Part of a halt is the balance in which you approach it. Make sure that you hh/hh/then transition. Make sure the horse is up/open, if the horse is down/closed (or if your hands are too wide) then the hindquarters will seek to evade since the horse is onto the shoulders. Then start with halts along the wall. Halt slightly 'in position' and immediately move off (sometimes walk/sometimes trot), if it is 1 second, thats enough. Then gradually add a second, until you are up to about 10. Then start (still on the wall) with approach where the reins are in one hand (the 'outside' one) and the inside hand is just softly holding. Halt, salute, take reins up, move off (always a different gait). Then, if that is successful on both hands, move to the centerline. (NEVER salute with the whip in the saluting hand either).
              I.D.E.A. yoda

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              • #8
                Try a slight shoulder-fore/ shoulder-in to the right a couple strides before the halt. That should help her keep the hind end under and prevent the step out at the last moment.
                I agree with this and with checking your lateral balance in the saddle.If you weighting one side this may cause the horse to move to compensate to get under your weight after the halt.

                Comment


                • #9
                  If its always to the same direction, I would guess that right hind is not as strong as the left. Many horses are 'sided', like we're right or left handed. Lots of practice making sure her right hind is stepping up and under, cavaletti etc.

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                  • Original Poster

                    #10
                    When you say, "cocks her rear to the right," do you mean that she takes weight off the right hind, and does not leave it completely grounded flat?
                    It varies between a slight shift in weight with 4 feet planted to sometimes actually swinging the hindquarter a full step - usually she just shifts her weight to the right a bit and if I try to "fix" it by applying my right leg she actually steps into my right leg. Sometimes she will go to the left but not nearly as often.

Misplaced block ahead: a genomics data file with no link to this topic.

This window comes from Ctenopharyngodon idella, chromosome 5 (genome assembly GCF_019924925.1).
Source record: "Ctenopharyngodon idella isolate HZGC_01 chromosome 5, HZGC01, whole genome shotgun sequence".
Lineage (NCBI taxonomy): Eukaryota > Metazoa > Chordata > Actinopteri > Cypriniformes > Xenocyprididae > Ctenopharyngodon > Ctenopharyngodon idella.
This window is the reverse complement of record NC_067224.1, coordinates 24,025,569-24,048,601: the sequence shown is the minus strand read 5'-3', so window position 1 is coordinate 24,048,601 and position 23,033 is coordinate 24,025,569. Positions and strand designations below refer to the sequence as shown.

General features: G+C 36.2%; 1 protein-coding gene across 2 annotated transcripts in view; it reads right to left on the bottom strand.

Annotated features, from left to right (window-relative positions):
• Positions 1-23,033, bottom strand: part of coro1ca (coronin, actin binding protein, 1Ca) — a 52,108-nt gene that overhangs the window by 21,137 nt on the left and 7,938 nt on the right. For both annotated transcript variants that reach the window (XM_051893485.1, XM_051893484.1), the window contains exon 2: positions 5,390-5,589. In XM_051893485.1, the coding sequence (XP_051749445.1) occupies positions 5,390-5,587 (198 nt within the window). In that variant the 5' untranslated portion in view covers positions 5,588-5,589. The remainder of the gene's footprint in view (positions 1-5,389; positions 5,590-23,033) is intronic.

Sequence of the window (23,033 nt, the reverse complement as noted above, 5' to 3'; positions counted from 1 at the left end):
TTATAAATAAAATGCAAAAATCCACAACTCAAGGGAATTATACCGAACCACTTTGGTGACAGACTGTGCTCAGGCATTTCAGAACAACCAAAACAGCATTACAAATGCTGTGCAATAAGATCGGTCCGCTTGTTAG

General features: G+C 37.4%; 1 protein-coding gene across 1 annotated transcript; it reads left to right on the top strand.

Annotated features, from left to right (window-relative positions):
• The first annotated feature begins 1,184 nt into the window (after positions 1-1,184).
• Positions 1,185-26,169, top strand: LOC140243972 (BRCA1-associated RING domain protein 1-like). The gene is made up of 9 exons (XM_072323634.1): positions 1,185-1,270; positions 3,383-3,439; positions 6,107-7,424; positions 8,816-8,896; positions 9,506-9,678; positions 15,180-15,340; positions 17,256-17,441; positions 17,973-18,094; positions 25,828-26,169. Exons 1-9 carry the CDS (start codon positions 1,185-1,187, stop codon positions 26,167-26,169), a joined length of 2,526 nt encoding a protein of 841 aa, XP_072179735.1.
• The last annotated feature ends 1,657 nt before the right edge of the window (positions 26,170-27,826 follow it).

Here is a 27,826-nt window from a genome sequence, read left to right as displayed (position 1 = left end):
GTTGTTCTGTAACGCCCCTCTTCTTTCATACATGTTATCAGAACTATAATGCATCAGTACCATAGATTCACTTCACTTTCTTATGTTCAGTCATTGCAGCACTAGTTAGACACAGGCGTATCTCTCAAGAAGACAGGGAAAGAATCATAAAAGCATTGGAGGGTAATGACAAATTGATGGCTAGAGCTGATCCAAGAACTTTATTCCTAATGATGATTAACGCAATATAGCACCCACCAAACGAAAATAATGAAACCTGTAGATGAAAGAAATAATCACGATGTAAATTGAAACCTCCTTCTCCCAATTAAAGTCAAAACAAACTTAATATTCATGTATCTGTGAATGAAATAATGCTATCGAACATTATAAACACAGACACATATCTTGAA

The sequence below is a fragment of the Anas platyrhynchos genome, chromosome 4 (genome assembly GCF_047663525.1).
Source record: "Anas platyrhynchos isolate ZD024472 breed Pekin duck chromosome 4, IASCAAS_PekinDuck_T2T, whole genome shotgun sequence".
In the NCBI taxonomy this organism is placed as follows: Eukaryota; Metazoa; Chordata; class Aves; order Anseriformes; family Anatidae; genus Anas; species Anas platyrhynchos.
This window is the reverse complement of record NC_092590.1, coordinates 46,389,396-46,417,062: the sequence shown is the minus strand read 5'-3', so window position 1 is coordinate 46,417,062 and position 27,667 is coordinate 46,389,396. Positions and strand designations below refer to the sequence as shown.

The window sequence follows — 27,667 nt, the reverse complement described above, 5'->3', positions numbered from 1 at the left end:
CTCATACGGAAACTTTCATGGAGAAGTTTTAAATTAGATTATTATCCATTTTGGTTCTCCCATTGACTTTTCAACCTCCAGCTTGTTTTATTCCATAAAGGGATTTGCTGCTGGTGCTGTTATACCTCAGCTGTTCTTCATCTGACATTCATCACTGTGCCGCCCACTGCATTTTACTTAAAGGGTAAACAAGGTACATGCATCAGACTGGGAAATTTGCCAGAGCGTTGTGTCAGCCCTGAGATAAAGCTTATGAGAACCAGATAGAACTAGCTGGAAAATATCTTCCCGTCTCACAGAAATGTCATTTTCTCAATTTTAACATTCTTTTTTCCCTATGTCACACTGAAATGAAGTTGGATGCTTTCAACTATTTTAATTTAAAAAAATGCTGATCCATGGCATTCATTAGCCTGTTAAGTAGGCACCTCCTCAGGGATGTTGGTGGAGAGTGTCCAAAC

The main issue is not being forward enough into the halt - but usually I would fix this with a lot of halt/walk/halt/trot/halt/etc. - but this seems to make her worse because then I really can't get her to stand still (It took me 6 months to teach her to not walk off during mounting - she has no patience). So I have been trying to be as forward into the halt as I can get, but once she halts I wait 10 seconds (regardless of the how she square she is) before moving of again. I like the idea of the shoulder-fore before the halt because this may help set her up for a straighter halt. She is not a horse that you can "play with" once halted - you either get a good halt or you don't.

                    I don't think I am crooked - because the young girl I am going to have show her this summer - has the same issue - unless we are both crooked to the same direction.

                    I will try some of your suggestions tomorrow. She did show improvement this week with me but less with the young girl, but this is the YG's first time riding Dressage so she is not use to the feeling of riding into the halt - in fact all of her riding of transitions have been a bit sloppy - but she is a naturally gifted young rider so we are whipping her into shape pretty quickly.
                    Be firm, fair, kind, clear, consistent, patient, and, above all else, maintain a sense of humour.
                    www.stargazerfarm.ca